Segregation, Poverty, and Mortality in Urban African Americans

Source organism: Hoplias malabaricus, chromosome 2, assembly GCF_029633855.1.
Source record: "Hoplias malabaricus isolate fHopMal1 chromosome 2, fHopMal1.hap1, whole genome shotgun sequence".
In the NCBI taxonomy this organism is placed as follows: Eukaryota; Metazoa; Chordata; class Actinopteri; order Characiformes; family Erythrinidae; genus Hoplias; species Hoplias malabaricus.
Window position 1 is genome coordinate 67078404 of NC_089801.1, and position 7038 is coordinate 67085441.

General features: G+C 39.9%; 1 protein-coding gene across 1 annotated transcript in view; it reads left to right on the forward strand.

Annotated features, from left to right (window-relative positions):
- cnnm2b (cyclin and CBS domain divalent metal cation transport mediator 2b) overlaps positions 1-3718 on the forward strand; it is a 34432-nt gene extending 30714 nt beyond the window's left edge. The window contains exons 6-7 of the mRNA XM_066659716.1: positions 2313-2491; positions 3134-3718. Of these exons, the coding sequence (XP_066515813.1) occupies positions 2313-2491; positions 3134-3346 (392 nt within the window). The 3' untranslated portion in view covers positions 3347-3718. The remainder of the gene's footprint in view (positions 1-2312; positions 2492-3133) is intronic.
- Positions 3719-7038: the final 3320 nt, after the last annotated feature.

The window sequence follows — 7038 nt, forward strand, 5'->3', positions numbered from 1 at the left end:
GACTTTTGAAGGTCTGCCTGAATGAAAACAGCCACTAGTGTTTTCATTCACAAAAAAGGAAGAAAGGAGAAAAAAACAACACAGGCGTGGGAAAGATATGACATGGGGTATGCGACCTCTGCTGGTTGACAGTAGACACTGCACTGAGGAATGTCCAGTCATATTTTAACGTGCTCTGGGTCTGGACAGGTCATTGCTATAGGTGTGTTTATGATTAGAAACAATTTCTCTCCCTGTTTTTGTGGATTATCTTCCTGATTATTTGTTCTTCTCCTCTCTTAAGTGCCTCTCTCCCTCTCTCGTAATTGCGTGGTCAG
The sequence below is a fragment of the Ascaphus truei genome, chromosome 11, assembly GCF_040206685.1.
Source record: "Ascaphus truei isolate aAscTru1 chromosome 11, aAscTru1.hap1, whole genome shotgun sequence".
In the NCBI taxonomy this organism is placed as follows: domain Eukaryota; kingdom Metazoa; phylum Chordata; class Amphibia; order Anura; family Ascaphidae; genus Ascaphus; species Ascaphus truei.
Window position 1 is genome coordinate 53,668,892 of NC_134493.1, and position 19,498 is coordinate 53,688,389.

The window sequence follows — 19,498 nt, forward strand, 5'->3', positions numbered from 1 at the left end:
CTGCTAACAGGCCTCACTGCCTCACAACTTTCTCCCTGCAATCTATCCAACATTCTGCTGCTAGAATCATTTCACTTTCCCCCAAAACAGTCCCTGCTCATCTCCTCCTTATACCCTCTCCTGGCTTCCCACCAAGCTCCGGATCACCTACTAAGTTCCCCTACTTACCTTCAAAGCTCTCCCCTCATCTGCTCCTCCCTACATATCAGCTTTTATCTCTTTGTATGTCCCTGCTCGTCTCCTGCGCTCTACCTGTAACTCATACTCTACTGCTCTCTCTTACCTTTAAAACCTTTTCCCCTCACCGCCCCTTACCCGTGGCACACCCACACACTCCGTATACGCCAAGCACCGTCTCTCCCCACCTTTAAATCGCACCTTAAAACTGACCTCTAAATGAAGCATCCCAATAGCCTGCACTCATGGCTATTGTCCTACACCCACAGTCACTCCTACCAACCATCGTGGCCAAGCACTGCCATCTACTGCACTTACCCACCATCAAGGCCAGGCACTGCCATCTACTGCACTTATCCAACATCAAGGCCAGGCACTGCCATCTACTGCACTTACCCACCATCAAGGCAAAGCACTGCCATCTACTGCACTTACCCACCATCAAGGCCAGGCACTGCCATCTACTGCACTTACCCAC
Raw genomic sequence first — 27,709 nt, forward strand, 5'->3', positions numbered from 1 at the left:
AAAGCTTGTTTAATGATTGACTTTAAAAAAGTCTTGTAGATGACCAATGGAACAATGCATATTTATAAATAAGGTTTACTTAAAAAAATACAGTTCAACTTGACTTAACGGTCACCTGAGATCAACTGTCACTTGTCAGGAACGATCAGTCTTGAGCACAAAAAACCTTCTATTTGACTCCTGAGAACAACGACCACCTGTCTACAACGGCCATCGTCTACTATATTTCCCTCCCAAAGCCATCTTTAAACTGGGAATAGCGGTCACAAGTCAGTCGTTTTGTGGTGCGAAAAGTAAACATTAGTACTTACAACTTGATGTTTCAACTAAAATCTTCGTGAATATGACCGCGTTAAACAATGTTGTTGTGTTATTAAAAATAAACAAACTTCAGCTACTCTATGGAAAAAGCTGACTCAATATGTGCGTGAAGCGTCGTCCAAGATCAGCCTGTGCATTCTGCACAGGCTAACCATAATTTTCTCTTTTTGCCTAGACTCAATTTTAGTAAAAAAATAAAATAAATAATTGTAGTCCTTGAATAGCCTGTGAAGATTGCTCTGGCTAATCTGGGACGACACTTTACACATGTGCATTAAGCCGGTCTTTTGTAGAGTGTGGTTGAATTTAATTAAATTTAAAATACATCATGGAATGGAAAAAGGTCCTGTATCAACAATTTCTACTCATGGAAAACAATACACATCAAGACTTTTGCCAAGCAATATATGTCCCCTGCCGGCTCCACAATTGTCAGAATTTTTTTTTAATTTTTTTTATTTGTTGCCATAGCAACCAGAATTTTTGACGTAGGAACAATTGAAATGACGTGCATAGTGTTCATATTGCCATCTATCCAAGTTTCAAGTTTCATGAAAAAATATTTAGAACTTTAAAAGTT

This book examines mortality rates for African-Americans in selected U.S. urban areas in relation to both social class and the degree of black-white residential segregation. Mortality rates for African-American infants and young adults are shown to be especially high in certain highly-segregated areas. The findings will foster the development of the "epidemiology of American apartheid", a new field of research that has relevance to social and health policy. The intended audience includes sociologists (especially medical sociologists) who are likely to be familiar with segregation but not with its potential relevance to the health of African-Americans. Epidemiologists have recently turned to the study of racism and health, but epidemiologic studies have not dealt specifically with black-white segregation and health. Psychologists interested in racism are important potential collaborators with sociologists and epidemiologists in studies of the epidemiology of racial difference in health. Readers working in social policy and health policy areas, including urban issues, should also find relevant material. This work fits within the framework of Swedish economist Gunnar Myrdal's thesis that the American creed of equality of opportunity remains unfulfilled.